We’ve all had that moment of post— Thanksgiving remorse. Your jeans are fitting a little snugger, the scale is your mortal enemy and if someone mentions the word “turkey” one more time, you think you might hurl. But the food at grandma’s house tasted so good and you just couldn’t help going back for seconds or thirds. But wait — eating over the holidays doesn’t have to be riddled with gluttony and guilt — there is a better way! Here, WilmU magazine speaks with two professors who share their healthy holiday habits.
If you are invited to Dirke Baker’s house for Thanksgiving dinner, be prepared for a journey in tastes. Baker, a WU professor who teaches HUM 411 Food: Art and Custom International, loves to cook and entertain when she is not teaching or working as a food stylist for SugarFoot catering company in Wilmington, Del. Thanksgiving at the Baker home usually consists of fresh, delicious ingredients cooked with love, decorative centerpieces designed by Baker herself, and some wine and board games by the fire after dinner. “I love, love, love spending the whole day in the kitchen cooking everything from scratch,” exclaims Baker. “Right before dinner we”ll go for a nice long walk to work up an appetite,” she says. “As we walk along it’s nice to see all the gatherings, families coming together. It really puts you in the spirit.”
Baker believes there are many ways to cook a healthier Thanksgiving meal, and that doesn’t mean substituting flavor. “I don’t believe in dieting,” she says. “My whole approach is: if you have good, quality ingredients that are seasoned well, and eat them in moderation, then that’s really all you need!” Baker gives the following tips to enjoying a healthy holiday meal:
- Eat a Small Breakfast
“If you are having dinner at three o”clock have a light breakfast to make sure you don’t go crazy,” says Baker.
- Include a First Course
“Try adding a soup, salad or light appetizer,” suggests Baker. “It elongates the meal and slowly fills you up, so you aren’t piling your plate up with turkey in the next course.”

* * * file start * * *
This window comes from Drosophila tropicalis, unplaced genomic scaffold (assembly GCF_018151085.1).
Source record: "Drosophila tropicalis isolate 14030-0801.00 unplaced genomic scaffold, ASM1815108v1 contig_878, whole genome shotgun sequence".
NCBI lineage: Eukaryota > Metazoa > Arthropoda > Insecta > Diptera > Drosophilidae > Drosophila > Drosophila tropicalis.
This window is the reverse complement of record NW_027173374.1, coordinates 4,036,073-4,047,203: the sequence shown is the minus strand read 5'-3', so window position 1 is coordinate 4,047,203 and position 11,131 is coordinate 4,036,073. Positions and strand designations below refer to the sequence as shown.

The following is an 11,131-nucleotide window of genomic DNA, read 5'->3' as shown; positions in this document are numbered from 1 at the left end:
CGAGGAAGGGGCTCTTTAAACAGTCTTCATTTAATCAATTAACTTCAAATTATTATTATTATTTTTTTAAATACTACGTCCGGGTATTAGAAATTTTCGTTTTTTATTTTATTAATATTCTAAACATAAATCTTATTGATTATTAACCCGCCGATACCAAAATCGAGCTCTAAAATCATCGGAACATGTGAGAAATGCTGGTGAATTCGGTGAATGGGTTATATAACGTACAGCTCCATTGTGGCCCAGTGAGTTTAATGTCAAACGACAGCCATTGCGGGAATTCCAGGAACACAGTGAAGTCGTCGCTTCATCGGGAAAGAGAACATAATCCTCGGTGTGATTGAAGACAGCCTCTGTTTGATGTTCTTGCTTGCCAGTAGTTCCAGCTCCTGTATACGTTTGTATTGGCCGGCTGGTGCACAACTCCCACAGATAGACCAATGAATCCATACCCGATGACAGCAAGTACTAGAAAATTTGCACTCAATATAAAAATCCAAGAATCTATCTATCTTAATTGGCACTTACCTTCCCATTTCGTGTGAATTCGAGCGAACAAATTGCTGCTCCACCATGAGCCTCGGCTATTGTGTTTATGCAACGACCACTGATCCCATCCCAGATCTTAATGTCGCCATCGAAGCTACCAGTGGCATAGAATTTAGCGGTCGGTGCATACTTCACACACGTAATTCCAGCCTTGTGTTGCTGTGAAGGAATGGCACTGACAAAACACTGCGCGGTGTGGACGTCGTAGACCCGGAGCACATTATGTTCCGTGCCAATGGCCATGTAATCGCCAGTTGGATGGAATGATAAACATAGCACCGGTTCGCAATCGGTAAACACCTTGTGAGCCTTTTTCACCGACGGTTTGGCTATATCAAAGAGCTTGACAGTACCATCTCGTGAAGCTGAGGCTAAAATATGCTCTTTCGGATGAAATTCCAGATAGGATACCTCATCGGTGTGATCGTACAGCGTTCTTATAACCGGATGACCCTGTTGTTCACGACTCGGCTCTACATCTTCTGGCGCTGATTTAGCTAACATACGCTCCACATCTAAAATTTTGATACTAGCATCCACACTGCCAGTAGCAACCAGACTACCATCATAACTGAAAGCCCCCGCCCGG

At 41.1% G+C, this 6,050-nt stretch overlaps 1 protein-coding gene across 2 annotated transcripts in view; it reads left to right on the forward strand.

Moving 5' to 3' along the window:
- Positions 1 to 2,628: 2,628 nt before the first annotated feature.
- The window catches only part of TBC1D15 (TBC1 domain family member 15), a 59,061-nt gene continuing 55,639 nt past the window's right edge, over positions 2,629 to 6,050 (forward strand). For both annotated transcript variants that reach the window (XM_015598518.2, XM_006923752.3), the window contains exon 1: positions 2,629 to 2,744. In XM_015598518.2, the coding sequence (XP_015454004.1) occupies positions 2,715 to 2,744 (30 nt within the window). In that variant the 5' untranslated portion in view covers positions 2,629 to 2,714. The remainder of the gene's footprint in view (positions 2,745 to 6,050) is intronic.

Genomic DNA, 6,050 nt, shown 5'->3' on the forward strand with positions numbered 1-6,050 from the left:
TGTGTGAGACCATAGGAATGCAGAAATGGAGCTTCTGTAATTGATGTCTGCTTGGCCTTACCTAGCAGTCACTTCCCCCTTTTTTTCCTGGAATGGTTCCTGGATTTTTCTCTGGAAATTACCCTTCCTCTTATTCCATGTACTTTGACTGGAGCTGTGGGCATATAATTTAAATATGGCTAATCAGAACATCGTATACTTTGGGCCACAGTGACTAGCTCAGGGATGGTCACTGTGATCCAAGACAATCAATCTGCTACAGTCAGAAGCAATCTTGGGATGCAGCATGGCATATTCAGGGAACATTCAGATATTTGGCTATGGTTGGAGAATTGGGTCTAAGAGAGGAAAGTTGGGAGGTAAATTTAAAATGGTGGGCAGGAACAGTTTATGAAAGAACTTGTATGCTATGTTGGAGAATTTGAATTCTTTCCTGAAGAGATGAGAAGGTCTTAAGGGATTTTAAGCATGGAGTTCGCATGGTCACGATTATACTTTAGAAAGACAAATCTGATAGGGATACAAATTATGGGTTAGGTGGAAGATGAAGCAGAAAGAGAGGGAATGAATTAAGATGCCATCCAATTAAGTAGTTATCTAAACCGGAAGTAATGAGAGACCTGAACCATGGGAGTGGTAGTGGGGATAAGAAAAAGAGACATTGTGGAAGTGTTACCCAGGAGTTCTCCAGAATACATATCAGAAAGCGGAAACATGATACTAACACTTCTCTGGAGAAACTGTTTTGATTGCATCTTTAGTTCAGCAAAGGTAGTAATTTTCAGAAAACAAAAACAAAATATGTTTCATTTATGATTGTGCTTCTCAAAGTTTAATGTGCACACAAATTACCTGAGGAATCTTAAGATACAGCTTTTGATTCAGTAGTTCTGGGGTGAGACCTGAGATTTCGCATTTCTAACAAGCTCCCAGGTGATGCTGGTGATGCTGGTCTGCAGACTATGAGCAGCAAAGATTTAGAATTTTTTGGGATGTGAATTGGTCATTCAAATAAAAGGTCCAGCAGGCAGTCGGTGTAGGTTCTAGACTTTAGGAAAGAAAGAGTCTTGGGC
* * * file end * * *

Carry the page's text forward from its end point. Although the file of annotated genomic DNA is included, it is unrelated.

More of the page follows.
- Substitute the Creamy
“Instead of using creamy green beans or mashed potatoes, try substituting them with simple roasted vegetables or mashed sweet potatoes,” Baker says. She explains that vegetables have great natural flavor, plus this is a healthier side option.
- Simple Decorating Tips
For lighting, Baker recommends buying miniature pumpkins, cutting out the middle, and filling them with votive candles. Additionally, you can use big pumpkins as floral centerpieces! Just carve out the middle, insert a Styrofoam block and add fresh cut flowers.
Serves 8 | Prep Time: 15 minutes
Total Cook Time: 45 minutes
1 Tablespoon olive oil
2 leeks — white and green parts, sliced ¼ inch thick and rinsed
2 celery stalks, sliced
1 clove garlic, chopped
1½ lbs. butternut squash, peeled and cut into ½-inch cubes
1 15-oz. can pumpkin puree
6 cups chicken or vegetable broth
Kosher salt & fresh ground pepper
- Heat the oil in a large saucepan over medium heat. Add the leeks, celery, and garlic and cook, stirring often, until softened, about 5 minutes. Add the butternut squash cubes and canned pumpkin puree, then the broth. Simmer until the pumpkin is tender, about 25 minutes. Stir in 1¾ teaspoons kosher salt and ¼ fresh ground pepper.
- Working in batches, ladle the soup into a blender and puree until smooth or puree the soup in the pot with an immersion blender. Divide among individual bowls and top with a drizzle of olive oil and fresh ground nutmeg.